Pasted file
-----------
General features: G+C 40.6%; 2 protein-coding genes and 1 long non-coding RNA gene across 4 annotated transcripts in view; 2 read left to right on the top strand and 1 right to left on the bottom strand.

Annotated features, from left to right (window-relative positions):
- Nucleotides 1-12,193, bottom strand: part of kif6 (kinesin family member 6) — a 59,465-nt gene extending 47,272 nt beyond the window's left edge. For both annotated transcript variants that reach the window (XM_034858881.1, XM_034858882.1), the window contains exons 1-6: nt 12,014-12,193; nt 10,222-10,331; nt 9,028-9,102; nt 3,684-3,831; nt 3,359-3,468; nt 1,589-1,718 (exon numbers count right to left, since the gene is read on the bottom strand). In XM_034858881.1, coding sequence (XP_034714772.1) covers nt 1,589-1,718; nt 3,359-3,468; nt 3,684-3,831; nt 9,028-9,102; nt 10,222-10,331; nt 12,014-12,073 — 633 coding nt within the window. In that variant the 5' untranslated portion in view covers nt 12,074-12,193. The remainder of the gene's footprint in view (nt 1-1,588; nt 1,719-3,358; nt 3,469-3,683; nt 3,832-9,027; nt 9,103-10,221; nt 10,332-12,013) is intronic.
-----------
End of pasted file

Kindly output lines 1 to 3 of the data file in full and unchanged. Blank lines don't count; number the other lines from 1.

General features: G+C 40.6%; 2 protein-coding genes and 1 long non-coding RNA gene across 4 annotated transcripts in view; 2 read left to right on the top strand and 1 right to left on the bottom strand.

Annotated features, from left to right (window-relative positions):
- Nucleotides 1-12,193, bottom strand: part of kif6 (kinesin family member 6) — a 59,465-nt gene extending 47,272 nt beyond the window's left edge. For both annotated transcript variants that reach the window (XM_034858881.1, XM_034858882.1), the window contains exons 1-6: nt 12,014-12,193; nt 10,222-10,331; nt 9,028-9,102; nt 3,684-3,831; nt 3,359-3,468; nt 1,589-1,718 (exon numbers count right to left, since the gene is read on the bottom strand). In XM_034858881.1, coding sequence (XP_034714772.1) covers nt 1,589-1,718; nt 3,359-3,468; nt 3,684-3,831; nt 9,028-9,102; nt 10,222-10,331; nt 12,014-12,073 — 633 coding nt within the window. In that variant the 5' untranslated portion in view covers nt 12,074-12,193. The remainder of the gene's footprint in view (nt 1-1,588; nt 1,719-3,358; nt 3,469-3,683; nt 3,832-9,027; nt 9,103-10,221; nt 10,332-12,013) is intronic.